I love to learn new things – new crafts, new quilting techniques, new how-to’s around the house, new tips for life’s relationships, new words.
Here’s a few new things I learned on our recent trip to Oregon:
1. Lewis and Clark took 1 1/2 years to travel the 4000 miles across the country to reach the Pacific Ocean on their exploratory journey May 1804 to November 1805:
2. Lighthouses often have their own unique patterns so that they could be identified by the sailors, and they’d know where they were. Like the lighthouse at Cape Meares, that has alternating clear and red panels, eight of them, and does a full rotation once every four minutes.
3. The commander at Fort Worden (near Port Townsend, WA), in the early 1900’s, was responsible for four other military posts as well – it’s no wonder they required such a large headquarters building.
4. The mouth of the Columbia River, at Astoria, OR, has some of the most treacherous waters on the coast, and special river pilots are trained to actually steer the cargo ships and cruise ships into the harbor. We watched one boarding:
5. The Astoria Column was erected to commemorate the triumphs, conflicts and turning points of the frontier, but we also discovered that it was placed at the point of the first cable television satellite.
6. And Fabric Depot was opened by Tony and Marie Bosboom, after they ‘retired’ and sold Fabricland. We didn’t have time to stop there on this trip – but really would like to get there some day – from all accounts it’s one of the best places for quilting shopping in the Pacific Northwest!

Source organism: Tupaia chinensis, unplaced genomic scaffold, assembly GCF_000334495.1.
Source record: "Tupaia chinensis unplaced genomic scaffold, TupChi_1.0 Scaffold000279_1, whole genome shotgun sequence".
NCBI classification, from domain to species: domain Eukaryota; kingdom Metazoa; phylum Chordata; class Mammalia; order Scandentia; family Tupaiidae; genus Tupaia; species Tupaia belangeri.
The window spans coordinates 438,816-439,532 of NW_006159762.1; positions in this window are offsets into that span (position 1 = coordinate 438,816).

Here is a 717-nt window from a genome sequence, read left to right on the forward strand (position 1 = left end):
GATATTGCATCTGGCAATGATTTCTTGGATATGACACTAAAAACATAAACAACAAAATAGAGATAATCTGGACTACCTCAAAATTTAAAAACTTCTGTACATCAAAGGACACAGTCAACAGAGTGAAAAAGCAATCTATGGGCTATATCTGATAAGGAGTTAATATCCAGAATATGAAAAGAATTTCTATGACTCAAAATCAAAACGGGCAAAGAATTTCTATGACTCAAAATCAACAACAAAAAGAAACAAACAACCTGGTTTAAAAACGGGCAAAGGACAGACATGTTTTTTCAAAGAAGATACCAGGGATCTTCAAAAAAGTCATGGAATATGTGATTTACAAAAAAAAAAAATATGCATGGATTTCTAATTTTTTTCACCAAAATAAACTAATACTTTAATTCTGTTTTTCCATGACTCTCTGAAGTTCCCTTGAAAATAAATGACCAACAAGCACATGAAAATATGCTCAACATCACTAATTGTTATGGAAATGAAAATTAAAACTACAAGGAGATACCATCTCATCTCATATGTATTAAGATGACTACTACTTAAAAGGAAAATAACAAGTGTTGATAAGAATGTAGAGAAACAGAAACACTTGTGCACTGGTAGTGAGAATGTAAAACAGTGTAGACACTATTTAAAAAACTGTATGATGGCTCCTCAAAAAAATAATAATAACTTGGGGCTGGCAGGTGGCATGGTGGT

And most recently, at home here I learned what an ‘interface’ fire is.
This slide is one of several we’ve put together for the booth the local Emergency Social Services team will have at our Fall Fair in September. We’ve been hearing the phrase ‘Interface Fire’ on the news lately, and then these slides were included in the Power Point presentation, so I Googled it. Some of you are probably a lot more savvy (a word that somebody just recently asked me about – and I actually knew the answer) than I am, but just in case it’s new to you: An Interface Fire is one that is on or near the border between wild land and developed land, putting the other area at risk.
In the quilting world, I’ve been working on a Joan’s Own quilt, Homespun Harmony:
But what I’d like to learn today is: what is a meme? This word keeps cropping up in blogs, just recently my sister used it in hers. I’ve tried to discover its meaning, through reading it in context, through an internet dictionary search, asked a couple of people, but somehow the explanation goes over my head. It just doesn’t make sense to me.
So my request is – can anybody explain ‘meme’ to me so that I understand it? To a follower who helps me get it clear in my head, there will be a give-away. To answer, become a follower and post a comment – if you’re already a follower, just let me know. I’ll draw on August 27. But what will you win? In light of the ‘learning’ aspect of this post – I’m looking for a quilter’s dictionary (if you’re not a quilter, I’ll find another kind of dictionary, maybe a Scrabble or Crossword dictionary to help you win at something else). I’ll also give a quilter a new pattern and some fat quarters. A non-quilter – I’ll make you a table topper from a new pattern that I have, just let me know what your decor colors are.
Happy learning Blessings, Peg
I'm so glad that you stopped by, and hope that you enjoy your visit. Here you will find pieces of my life - quilting, cross-stitch, family, travel, friends.
My name is Peg - I am a 60ish wife, mother, daughter, sister, aunt, cousin, friend - and if we're not already related or friends, hope to become your friend too.
We live in the eastern end of the beautiful Fraser Valley, about 1.5 hours east of Vancouver, BC. Empty nesters, we have one son living just a few minutes away, our other son and daughter live in Alberta.
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